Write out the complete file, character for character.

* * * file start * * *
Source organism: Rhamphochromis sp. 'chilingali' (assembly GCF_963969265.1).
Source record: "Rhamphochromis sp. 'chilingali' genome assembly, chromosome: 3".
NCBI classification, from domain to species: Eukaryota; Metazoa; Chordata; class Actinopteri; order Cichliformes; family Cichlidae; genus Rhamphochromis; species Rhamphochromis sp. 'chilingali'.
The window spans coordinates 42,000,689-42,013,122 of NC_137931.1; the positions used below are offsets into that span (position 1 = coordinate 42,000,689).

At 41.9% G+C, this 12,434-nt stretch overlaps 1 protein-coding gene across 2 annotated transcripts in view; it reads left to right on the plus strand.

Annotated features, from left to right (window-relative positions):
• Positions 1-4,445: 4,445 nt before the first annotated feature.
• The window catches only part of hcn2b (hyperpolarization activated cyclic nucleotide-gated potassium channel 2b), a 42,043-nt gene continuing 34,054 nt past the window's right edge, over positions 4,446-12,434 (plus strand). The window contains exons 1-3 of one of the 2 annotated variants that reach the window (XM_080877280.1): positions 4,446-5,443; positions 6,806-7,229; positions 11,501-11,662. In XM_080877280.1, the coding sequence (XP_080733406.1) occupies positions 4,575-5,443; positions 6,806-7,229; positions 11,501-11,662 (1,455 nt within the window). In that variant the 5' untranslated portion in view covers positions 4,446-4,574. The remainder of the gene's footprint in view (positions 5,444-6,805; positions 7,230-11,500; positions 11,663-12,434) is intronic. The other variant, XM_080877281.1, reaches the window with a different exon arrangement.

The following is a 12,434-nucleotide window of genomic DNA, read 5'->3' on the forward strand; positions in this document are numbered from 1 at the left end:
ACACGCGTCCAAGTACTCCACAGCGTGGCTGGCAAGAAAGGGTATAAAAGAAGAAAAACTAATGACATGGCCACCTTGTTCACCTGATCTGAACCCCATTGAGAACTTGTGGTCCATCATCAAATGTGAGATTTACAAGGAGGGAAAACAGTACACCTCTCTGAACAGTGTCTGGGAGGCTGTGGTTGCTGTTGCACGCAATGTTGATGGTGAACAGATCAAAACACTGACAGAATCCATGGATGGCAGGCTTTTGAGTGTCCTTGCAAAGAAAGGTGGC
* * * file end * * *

Source organism: Rhamphochromis sp. 'chilingali' (assembly GCF_963969265.1).
Source record: "Rhamphochromis sp. 'chilingali' genome assembly, chromosome: 3".
NCBI classification, from domain to species: Eukaryota; Metazoa; Chordata; class Actinopteri; order Cichliformes; family Cichlidae; genus Rhamphochromis; species Rhamphochromis sp. 'chilingali'.
The window spans coordinates 42,000,689-42,013,122 of NC_137931.1; the positions used below are offsets into that span (position 1 = coordinate 42,000,689).

At 41.9% G+C, this 12,434-nt stretch overlaps 1 protein-coding gene across 2 annotated transcripts in view; it reads left to right on the plus strand.

Annotated features, from left to right (window-relative positions):
• Positions 1-4,445: 4,445 nt before the first annotated feature.
• The window catches only part of hcn2b (hyperpolarization activated cyclic nucleotide-gated potassium channel 2b), a 42,043-nt gene continuing 34,054 nt past the window's right edge, over positions 4,446-12,434 (plus strand). The window contains exons 1-3 of one of the 2 annotated variants that reach the window (XM_080877280.1): positions 4,446-5,443; positions 6,806-7,229; positions 11,501-11,662. In XM_080877280.1, the coding sequence (XP_080733406.1) occupies positions 4,575-5,443; positions 6,806-7,229; positions 11,501-11,662 (1,455 nt within the window). In that variant the 5' untranslated portion in view covers positions 4,446-4,574. The remainder of the gene's footprint in view (positions 5,444-6,805; positions 7,230-11,500; positions 11,663-12,434) is intronic. The other variant, XM_080877281.1, reaches the window with a different exon arrangement.

The following is a 12,434-nucleotide window of genomic DNA, read 5'->3' on the forward strand; positions in this document are numbered from 1 at the left end:
ACACGCGTCCAAGTACTCCACAGCGTGGCTGGCAAGAAAGGGTATAAAAGAAGAAAAACTAATGACATGGCCACCTTGTTCACCTGATCTGAACCCCATTGAGAACTTGTGGTCCATCATCAAATGTGAGATTTACAAGGAGGGAAAACAGTACACCTCTCTGAACAGTGTCTGGGAGGCTGTGGTTGCTGTTGCACGCAATGTTGATGGTGAACAGATCAAAACACTGACAGAATCCATGGATGGCAGGCTTTTGAGTGTCCTTGCAAAGAAAGGTGGC